You now have your target market(s). The next vital step is deciding how you’re going to reach the market and carve out a share of the business?
How many markets? Decide what number of market(s) your organisation is ready to enter at the same time. Match your resources to your ambition.
Where to focus: Avoid stretching too thinly. Take the time to gain a deeper understanding of the market and show potential customers you’re committed to their country.
Route to market: There are many options – distributor, agent, recruitment, direct, online and so on. Choose which is best for your business by understanding the differences, the positives and negatives of each one.
The decision isn’t always clear and is one to make carefully. Is the best option to work with a local distributor or agent? This is a low-risk strategy on the face of it, with little fixed cost, but to offset that is the risk of lower returns.
Choose carefully: Once you’ve decided on your best route to market, pick your partners, employees or online portals with care. The wrong selection now could set you back months or even years. For example, you should see a distributor as your biggest customer and treat them as such.
Whatever the choice, once you’ve decided, don’t waver. Focus on it. Find the best distributor, agent or employee, whichever you’ve chosen. Be patient – you don’t need to take the first thing you’re offered.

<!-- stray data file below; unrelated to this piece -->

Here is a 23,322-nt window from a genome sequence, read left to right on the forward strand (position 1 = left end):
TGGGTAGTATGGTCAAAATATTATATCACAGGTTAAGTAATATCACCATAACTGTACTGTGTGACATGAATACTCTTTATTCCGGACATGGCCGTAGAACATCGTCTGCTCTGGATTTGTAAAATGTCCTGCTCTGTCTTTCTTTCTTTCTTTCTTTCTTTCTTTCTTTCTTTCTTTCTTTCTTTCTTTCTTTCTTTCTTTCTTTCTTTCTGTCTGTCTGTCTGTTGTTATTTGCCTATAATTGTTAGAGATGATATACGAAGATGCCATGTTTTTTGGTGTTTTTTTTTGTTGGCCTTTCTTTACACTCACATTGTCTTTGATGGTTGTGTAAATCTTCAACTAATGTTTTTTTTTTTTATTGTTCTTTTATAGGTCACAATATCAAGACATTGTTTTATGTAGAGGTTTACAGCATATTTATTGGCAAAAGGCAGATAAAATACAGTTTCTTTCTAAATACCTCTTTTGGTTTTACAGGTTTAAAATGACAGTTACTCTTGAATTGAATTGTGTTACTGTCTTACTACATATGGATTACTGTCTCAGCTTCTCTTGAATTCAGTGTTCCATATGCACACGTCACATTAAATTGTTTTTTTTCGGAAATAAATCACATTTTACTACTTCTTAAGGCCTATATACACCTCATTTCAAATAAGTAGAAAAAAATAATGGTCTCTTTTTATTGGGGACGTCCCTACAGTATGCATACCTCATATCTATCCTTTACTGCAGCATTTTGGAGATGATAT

Look around. Ask a lot of questions. Seek advice from people you trust within the market and within your company. Take the time to make the right decision, as it could be the deciding factor in your exporting success.
Step 4 – Form a detailed plan
At this stage of the process, it’s time to pull everything together into a detailed plan. Define all the key elements and the objectives, including the following:
The financial investment needed: Be certain that the amount you’re required to invest is something you can both afford and justify. Will the returns exceed the costs?
The non-financial resources needed: Do you have the people, the time, the right skills in place?
Timescale: How long are you prepared to invest? How soon do you need export to be self-financing?
Level of risk: Assess the risks you’re exposed to and compare them to your attitude towards risk. Do they match? Do the potential returns warrant the exposure and the risk?
Route-to-market strategy: One of the key decisions is how you’ll enter the market. Make the right choice and focus on it.
Milestones along the way: Consider what you need to achieve, by when, to be successful.
Expected outcomes: What progress do you want to have made after three, six, 12 months? Two years? Three years?
Make sure you’re comfortable with the plan and the detail, with each of the elements above. Discuss with the relevant people involved to make sure everyone is on the same page. Getting colleagues to buy in to your strategy now will save a lot of questions later.
Reviewing and revising your plan
Regularly review your plan and compare it to your actual results. Measure if you’ve successfully passed your milestones and achieved the outcomes you expected. Highlight any anomalies and work to put them right. Be vigilant in keeping the plan on track.
If it’s working, great. If not, feel free to question everything. Are you delivering the resources and investment agreed in the plan? Is the plan itself wrong, or the manner in which you’re executing it? Don’t be afraid to change tack if you need to, but be sure of the reasons first.